President Barack Obama waves to media as he walks from Marine One to the White House, Wednesday, May 11, 2011, in Washington, as he travels from Texas. (AP Photo/Carolyn Kaster) (AP)

Obama's big bounce

The president's approval rating soars after the bin Laden raid. But it won't stay there if he can't improve the job

Joan Walsh
May 11, 2011 5:12PM (UTC)

The latest Associated Press poll has a big post-bin Laden bounce for President Obama: His approval rating is at 60 percent, the highest in two years, and more than half of those polled said he deserves to be reelected. Nearly three-fourths — 73 percent — also now say they are confident that Obama can effectively handle terrorist threats. Can Sunday show bookers please take Dick and Liz Cheney out of their contact list for a while?

The poll has all kinds of good news for the president. Independents have swung back to him. And even though unemployment is still unacceptably high, at 9 percent, 52 percent of Americans approve of the way he's handling the economy, including unemployment. OK, that part makes no sense.  Never underestimate the power of a successful Navy SEAL team raid on a president's popularity. More than just popularity, though, the poll seems to show that the successful bin Laden operation made people feel the president is more competent and reliable overall.


That's great news, since this president is competent and reliable, despite a gutter-level GOP campaign to make him seem otherwise, ranging from birther nonsense to Cheney's repeated assertions that he won't protect the country. But Obama's also smart enough to know that the glow of a successful military operation fades quickly – just ask one-term President George H.W. Bush, who seemed unbeatable after he "won" the first Gulf War.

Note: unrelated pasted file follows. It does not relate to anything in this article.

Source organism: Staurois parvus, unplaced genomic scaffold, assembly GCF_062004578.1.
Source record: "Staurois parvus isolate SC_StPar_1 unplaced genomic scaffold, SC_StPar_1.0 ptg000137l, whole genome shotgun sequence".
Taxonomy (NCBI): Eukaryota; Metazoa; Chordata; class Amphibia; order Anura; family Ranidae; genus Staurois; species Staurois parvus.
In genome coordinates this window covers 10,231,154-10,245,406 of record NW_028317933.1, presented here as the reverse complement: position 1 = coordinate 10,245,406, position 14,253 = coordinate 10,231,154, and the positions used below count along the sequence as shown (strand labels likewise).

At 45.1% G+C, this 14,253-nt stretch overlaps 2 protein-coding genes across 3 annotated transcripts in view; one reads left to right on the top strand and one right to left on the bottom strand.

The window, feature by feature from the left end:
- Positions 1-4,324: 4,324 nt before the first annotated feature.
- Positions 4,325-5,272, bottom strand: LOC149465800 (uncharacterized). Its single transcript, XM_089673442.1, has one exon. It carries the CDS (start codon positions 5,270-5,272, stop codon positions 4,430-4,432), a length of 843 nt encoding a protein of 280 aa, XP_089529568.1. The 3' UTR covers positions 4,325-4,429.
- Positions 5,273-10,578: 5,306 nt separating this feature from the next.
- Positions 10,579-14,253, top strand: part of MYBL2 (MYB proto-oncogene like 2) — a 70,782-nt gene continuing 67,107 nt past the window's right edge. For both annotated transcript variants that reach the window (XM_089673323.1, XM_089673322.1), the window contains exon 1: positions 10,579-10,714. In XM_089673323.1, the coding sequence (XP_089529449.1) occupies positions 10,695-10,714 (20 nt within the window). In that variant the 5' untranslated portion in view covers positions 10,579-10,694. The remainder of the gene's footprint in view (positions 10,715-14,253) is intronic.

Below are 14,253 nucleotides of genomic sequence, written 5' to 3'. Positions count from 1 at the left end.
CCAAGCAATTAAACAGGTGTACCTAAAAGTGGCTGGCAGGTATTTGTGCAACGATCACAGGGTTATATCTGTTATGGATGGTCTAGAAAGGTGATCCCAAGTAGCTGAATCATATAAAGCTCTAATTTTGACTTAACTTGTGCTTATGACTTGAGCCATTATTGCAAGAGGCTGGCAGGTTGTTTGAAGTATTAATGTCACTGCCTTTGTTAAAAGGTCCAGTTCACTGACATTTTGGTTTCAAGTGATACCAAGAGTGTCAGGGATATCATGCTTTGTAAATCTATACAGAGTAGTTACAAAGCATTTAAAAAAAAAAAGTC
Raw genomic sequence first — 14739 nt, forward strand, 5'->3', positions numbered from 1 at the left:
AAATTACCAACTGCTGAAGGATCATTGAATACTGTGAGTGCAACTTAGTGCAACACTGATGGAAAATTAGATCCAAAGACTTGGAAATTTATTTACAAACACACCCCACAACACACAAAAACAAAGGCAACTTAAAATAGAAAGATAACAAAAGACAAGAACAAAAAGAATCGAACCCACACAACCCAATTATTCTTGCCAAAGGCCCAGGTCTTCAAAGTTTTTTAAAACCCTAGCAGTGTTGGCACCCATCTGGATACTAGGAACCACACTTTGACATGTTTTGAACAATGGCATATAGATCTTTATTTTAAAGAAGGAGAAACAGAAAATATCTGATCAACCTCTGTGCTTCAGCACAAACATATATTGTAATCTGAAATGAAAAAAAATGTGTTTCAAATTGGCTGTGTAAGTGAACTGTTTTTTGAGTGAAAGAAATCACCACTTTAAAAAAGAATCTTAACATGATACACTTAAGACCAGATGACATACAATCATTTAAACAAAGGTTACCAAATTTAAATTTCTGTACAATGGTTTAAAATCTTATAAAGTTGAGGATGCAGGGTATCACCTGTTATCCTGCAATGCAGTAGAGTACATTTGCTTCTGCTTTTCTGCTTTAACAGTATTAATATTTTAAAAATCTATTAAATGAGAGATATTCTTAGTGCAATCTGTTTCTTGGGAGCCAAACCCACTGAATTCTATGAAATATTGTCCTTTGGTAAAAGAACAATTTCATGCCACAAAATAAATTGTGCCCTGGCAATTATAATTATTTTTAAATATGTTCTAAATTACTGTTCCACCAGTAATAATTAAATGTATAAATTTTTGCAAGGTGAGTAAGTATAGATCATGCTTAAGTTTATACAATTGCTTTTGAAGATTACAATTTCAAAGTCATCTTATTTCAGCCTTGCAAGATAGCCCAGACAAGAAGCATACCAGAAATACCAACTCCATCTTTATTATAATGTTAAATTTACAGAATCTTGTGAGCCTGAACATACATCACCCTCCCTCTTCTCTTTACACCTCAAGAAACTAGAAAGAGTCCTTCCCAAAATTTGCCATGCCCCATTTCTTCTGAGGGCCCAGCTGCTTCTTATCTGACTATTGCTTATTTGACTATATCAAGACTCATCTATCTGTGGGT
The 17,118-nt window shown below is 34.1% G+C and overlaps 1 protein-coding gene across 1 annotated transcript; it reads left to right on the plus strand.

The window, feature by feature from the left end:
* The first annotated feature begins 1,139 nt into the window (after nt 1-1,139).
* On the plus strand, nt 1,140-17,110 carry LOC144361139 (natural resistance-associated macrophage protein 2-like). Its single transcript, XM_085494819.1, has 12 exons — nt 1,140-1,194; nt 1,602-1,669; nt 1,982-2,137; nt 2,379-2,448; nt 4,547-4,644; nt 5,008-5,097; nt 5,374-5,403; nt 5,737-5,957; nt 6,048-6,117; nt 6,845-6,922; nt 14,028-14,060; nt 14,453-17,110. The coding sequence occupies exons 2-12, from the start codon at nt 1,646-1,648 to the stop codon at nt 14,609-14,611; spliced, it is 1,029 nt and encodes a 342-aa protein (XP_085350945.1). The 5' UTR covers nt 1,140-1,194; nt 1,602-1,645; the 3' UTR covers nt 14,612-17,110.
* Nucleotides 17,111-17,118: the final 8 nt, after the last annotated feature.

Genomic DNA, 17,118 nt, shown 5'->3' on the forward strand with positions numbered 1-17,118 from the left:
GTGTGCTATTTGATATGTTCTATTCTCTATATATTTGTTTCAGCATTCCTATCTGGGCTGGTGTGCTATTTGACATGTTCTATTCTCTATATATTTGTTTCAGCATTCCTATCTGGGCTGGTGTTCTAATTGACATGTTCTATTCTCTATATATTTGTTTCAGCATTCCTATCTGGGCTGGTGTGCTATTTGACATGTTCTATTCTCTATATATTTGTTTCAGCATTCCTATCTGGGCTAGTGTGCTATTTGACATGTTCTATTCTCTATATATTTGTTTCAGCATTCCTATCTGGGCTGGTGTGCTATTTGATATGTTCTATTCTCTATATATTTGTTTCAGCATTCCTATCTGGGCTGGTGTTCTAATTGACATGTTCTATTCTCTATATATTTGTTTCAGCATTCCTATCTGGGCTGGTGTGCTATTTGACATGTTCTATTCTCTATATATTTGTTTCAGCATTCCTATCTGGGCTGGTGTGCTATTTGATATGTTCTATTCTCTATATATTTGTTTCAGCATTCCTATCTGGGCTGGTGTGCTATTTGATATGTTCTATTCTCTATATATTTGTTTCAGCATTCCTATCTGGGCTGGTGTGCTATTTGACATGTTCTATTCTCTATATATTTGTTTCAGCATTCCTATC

The truth is, the president's popularity will plummet again if he can't bring down unemployment. And while the same poll showed a majority of Americans approve of his policy in Afghanistan, a Gallup poll showed that 59 percent of Americans think it's time to bring troops home. As I said last night, it would be great to use that $10 billion a month we're spending there to rebuild our own economy.

On MSNBC's "Hardball" Tuesday night we ran through the ridiculous statements Cheney and President Bush made about Obama, bin Laden and the president's overall ability to keep the country safe. (There was a bonus clip of John McCain trashing his "inexperienced" rival during the 2008 campaign.) Maybe the American people are seeing through the long GOP campaign to undermine the president.


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Joan Walsh

Joan Walsh is the author of "What's the Matter With White People: Finding Our Way in the Next America."

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2012 Elections Barack Obama Osama Bin Laden

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